Green Drop: It will cost R8bn to fix SA’s decaying, water treatment systems

Green Drop: It will cost R8bn to fix SA’s decaying, water treatment systems

The Green Drop initiative evaluates the treatment of polluted water after passing through municipal and private facilities after which flows into bodies of water such as rivers and the ocean.

There is also a Blue Drop system that works independently to rate the quality of drinking water released from municipal taps.

In order to secure Green Drop certification, wastewater treatment works are required to score a minimum of 90%. The rating criteria include staff capacity, environmental, financial, and technical management issues, and compliance with effluent and sludge disposal measures.

The Water Institute of Southern Africa NPC (WISA) oversees both systems.

STUCK UP A CERTAIN CREEK WITH NO PADDLE

The overall big city Green Drop scores were Cape Town (88%), Ekhurhuleni (86%), eThekwini/Durban (76%), Johannesburg (73%), Tshwane/Pretoria (60%), Buffalo City/East London (61%), Nelson Mandela Bay (58%) and Mangaung/Bloemfontein (33%)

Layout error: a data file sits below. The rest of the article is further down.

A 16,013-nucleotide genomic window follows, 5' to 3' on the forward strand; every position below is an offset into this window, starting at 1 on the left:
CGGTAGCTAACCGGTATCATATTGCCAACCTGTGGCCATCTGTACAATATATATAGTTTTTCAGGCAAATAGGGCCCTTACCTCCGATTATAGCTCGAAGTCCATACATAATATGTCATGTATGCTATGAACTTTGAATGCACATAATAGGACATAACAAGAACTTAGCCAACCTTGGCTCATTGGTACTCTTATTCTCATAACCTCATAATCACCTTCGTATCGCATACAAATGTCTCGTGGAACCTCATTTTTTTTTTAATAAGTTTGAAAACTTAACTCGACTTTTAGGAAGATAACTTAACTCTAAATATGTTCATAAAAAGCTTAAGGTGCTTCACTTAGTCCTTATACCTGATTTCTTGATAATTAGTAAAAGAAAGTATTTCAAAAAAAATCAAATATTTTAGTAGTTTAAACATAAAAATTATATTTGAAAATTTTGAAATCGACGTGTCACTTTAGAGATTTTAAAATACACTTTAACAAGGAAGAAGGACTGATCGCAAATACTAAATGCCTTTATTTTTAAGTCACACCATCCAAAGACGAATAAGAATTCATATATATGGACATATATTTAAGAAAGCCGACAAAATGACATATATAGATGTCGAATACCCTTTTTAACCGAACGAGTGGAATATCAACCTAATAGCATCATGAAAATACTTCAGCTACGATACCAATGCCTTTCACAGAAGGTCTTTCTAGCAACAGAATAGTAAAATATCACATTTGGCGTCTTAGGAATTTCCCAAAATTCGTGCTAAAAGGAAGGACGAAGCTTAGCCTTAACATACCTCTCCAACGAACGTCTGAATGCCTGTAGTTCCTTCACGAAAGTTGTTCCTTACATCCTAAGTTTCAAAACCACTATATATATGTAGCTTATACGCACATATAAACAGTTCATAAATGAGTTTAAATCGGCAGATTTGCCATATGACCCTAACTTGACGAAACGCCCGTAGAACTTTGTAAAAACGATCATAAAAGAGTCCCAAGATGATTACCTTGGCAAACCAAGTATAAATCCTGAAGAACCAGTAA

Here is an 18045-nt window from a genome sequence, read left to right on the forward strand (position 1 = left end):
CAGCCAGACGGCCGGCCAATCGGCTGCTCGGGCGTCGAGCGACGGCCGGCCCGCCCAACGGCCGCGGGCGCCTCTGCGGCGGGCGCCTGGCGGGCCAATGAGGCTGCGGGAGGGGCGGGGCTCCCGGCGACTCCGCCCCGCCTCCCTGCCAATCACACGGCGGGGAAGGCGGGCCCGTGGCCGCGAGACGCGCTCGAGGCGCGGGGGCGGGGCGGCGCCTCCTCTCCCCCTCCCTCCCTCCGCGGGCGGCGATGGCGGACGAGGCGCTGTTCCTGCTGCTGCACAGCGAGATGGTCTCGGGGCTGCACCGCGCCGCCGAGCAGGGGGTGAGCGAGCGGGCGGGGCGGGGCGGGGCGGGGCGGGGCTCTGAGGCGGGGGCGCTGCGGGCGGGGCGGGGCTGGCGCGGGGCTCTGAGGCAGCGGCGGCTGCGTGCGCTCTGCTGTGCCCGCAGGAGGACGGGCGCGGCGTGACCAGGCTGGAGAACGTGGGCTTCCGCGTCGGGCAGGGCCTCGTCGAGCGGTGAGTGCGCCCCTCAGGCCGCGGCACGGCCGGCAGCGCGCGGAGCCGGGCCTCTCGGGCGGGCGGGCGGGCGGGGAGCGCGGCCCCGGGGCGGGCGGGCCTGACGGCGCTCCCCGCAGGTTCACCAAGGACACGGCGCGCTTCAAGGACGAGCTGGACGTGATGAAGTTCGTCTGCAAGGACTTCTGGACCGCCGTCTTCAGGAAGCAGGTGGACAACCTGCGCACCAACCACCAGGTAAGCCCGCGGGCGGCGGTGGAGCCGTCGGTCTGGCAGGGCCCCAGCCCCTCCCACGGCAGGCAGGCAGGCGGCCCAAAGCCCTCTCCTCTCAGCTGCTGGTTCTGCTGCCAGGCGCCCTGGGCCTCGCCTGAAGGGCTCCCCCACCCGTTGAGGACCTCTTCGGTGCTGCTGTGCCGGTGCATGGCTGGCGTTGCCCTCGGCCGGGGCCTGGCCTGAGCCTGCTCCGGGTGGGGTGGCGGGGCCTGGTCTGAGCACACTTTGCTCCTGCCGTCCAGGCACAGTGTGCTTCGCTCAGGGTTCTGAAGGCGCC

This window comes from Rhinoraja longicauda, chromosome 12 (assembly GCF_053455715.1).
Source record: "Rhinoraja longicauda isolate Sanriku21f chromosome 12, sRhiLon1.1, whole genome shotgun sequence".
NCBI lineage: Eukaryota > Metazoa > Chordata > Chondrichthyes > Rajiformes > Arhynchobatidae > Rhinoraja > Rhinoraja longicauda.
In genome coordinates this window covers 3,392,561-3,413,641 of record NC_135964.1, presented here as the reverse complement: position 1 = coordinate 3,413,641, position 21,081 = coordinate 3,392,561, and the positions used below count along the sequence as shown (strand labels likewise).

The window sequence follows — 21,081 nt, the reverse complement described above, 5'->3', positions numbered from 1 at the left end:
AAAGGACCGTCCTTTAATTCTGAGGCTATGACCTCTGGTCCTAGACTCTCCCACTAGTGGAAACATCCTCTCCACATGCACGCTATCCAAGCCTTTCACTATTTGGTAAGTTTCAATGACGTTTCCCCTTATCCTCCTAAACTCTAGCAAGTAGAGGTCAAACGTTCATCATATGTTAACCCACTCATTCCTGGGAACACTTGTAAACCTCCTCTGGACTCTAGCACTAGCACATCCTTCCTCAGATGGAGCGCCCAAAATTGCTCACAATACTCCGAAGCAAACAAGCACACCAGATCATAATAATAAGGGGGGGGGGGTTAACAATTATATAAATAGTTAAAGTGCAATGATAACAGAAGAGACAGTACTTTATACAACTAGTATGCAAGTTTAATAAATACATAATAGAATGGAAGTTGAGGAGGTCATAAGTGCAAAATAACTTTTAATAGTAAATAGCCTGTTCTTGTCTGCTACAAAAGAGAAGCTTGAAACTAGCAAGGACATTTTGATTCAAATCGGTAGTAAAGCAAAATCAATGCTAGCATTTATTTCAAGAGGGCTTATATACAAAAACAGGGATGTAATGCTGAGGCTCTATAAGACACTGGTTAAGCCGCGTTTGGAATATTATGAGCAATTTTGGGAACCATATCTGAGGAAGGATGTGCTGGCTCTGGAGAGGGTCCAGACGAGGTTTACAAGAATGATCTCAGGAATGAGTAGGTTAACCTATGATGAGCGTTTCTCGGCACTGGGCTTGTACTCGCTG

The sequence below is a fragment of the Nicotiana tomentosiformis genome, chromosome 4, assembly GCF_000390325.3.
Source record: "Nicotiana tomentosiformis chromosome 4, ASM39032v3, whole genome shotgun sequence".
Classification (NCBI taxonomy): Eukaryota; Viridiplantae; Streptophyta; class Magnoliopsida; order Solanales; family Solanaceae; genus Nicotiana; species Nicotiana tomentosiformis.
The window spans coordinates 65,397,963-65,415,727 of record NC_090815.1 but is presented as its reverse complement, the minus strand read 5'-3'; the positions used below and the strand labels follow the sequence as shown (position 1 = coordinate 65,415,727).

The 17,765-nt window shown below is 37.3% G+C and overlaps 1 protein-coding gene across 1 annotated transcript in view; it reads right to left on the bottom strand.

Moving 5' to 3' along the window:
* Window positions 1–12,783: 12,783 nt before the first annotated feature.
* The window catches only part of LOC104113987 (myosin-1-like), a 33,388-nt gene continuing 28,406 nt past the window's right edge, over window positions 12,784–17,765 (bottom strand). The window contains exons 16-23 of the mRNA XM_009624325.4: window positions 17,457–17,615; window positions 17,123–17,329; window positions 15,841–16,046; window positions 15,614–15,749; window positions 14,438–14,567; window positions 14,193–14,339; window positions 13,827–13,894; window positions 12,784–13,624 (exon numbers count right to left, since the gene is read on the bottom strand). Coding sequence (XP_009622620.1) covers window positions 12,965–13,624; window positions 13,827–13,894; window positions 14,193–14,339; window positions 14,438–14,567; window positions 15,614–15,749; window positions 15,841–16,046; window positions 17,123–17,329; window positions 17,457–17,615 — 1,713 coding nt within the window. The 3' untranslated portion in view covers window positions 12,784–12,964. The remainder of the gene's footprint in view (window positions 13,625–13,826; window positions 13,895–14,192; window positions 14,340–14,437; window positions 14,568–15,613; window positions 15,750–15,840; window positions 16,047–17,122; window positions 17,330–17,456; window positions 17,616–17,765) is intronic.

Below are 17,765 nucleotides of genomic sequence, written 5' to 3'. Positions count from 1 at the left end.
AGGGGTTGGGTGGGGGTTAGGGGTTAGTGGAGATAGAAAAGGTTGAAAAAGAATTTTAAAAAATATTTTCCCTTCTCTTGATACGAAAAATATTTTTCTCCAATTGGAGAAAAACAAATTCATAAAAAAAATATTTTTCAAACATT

Over 60% of the total reviewed sewage and wastewater treatment works were classified as being in a “poor to critical” state.

Water and Sanitation Minister Senzo Mchunu says it remains unacceptable that sewage spillages and failing wastewater treatment works are detrimentally impacting the environment and communities on a daily basis.

“It is of great concern that there are so many systems with scores below 31%, indicating a dismal state of wastewater management, posing a risk to both environment and public health. There is still a mammoth task ahead of us,”

he said.

558-PAGE GREEN DROP REPORTS OVER R8 BILLION COST

Following evaluations and quotations, it was estimated in the Green Drop report that the receipt to rectify the problems was over R8.14 billion.

Gauteng had the highest Very Rough Order Of Measurement (VROOM) cost at over R3 billion.

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